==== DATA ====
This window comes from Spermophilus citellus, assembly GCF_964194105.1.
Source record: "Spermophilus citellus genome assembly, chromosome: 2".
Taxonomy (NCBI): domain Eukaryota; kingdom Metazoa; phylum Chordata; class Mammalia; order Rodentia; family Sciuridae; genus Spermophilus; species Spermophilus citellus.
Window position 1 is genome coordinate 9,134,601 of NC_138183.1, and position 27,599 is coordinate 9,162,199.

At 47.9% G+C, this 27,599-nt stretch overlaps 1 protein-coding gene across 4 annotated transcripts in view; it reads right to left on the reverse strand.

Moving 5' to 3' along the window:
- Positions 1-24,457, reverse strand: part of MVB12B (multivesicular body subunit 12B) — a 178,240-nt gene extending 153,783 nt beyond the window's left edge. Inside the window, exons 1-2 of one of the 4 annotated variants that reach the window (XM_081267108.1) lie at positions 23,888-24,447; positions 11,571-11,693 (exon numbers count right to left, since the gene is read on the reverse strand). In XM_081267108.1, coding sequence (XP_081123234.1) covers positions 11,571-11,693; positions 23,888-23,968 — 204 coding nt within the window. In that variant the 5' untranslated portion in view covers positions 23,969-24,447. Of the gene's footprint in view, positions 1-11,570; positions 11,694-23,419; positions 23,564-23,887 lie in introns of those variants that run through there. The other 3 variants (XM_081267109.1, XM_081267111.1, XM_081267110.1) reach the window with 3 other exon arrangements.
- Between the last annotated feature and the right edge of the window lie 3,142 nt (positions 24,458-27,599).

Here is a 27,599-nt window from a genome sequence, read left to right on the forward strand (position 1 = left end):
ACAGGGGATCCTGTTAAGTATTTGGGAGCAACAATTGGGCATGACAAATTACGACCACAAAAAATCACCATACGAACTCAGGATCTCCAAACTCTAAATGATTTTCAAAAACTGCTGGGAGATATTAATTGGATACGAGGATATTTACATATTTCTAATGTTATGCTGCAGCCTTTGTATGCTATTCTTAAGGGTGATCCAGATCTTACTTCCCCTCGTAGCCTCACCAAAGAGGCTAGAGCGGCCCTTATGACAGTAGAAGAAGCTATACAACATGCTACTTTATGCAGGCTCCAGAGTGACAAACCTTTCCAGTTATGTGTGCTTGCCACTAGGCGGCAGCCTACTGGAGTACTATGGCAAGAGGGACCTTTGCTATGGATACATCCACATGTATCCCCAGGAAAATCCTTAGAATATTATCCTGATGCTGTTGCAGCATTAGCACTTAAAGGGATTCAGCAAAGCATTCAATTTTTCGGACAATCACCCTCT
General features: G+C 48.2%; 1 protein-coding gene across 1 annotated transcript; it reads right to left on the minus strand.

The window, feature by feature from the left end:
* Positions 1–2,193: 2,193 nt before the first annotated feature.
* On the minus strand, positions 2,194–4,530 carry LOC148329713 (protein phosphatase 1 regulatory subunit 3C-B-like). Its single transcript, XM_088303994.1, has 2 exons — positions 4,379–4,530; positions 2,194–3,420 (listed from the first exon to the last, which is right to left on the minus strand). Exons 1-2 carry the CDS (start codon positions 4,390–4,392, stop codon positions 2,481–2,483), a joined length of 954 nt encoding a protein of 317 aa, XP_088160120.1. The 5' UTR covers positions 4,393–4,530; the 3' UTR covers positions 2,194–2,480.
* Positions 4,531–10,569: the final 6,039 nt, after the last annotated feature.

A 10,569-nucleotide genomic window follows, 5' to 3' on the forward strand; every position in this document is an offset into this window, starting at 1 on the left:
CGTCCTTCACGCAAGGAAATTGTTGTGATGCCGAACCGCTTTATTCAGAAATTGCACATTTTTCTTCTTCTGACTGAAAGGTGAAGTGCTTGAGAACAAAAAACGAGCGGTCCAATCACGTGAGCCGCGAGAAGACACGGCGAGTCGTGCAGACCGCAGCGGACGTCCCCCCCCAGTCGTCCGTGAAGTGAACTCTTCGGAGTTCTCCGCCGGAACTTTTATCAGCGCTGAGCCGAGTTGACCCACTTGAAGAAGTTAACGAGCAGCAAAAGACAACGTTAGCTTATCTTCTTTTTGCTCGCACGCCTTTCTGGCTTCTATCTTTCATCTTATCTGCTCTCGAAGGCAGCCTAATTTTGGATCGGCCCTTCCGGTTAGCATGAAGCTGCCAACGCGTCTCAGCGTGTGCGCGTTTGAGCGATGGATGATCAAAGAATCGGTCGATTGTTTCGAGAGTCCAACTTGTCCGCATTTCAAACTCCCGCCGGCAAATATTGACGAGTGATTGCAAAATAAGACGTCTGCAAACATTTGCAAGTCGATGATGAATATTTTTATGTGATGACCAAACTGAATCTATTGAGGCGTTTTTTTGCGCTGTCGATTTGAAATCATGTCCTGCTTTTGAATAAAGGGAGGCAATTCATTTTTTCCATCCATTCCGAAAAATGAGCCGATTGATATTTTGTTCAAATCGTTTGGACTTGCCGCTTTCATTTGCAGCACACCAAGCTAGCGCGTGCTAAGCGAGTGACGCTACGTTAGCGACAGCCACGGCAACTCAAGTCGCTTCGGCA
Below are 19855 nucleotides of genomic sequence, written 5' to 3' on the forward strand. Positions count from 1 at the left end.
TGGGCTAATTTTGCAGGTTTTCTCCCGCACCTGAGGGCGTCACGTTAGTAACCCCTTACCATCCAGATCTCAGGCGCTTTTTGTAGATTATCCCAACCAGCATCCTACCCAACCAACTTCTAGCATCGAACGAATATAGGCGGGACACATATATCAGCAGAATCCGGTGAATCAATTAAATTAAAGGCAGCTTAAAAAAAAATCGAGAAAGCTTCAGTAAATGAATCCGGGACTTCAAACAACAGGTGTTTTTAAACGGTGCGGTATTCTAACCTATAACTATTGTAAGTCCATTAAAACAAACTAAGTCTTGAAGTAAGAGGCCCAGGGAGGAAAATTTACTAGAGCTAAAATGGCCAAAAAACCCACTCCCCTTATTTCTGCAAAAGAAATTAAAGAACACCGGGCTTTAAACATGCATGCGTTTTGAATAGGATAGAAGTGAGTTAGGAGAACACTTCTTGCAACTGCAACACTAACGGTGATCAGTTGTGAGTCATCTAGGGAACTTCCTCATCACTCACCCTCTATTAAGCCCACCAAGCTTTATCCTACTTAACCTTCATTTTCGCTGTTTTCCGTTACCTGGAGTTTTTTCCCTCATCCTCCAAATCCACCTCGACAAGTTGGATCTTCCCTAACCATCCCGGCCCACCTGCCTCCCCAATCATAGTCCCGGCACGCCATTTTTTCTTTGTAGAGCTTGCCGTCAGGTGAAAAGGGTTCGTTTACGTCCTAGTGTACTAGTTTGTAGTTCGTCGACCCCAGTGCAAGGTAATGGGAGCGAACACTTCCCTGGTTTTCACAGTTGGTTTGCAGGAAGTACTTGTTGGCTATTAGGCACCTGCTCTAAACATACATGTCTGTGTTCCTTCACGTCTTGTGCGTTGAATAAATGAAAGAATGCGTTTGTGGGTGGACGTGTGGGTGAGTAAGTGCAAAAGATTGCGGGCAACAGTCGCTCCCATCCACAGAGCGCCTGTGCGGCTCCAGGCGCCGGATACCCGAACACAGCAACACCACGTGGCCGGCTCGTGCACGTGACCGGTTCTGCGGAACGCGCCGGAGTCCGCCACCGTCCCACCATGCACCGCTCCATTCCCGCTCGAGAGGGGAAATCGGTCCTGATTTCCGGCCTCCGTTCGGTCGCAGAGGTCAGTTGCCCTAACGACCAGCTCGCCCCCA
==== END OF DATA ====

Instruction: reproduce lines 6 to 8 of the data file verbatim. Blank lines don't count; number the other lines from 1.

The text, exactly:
Moving 5' to 3' along the window:
- Positions 1-24,457, reverse strand: part of MVB12B (multivesicular body subunit 12B) — a 178,240-nt gene extending 153,783 nt beyond the window's left edge. Inside the window, exons 1-2 of one of the 4 annotated variants that reach the window (XM_081267108.1) lie at positions 23,888-24,447; positions 11,571-11,693 (exon numbers count right to left, since the gene is read on the reverse strand). In XM_081267108.1, coding sequence (XP_081123234.1) covers positions 11,571-11,693; positions 23,888-23,968 — 204 coding nt within the window. In that variant the 5' untranslated portion in view covers positions 23,969-24,447. Of the gene's footprint in view, positions 1-11,570; positions 11,694-23,419; positions 23,564-23,887 lie in introns of those variants that run through there. The other 3 variants (XM_081267109.1, XM_081267111.1, XM_081267110.1) reach the window with 3 other exon arrangements.
- Between the last annotated feature and the right edge of the window lie 3,142 nt (positions 24,458-27,599).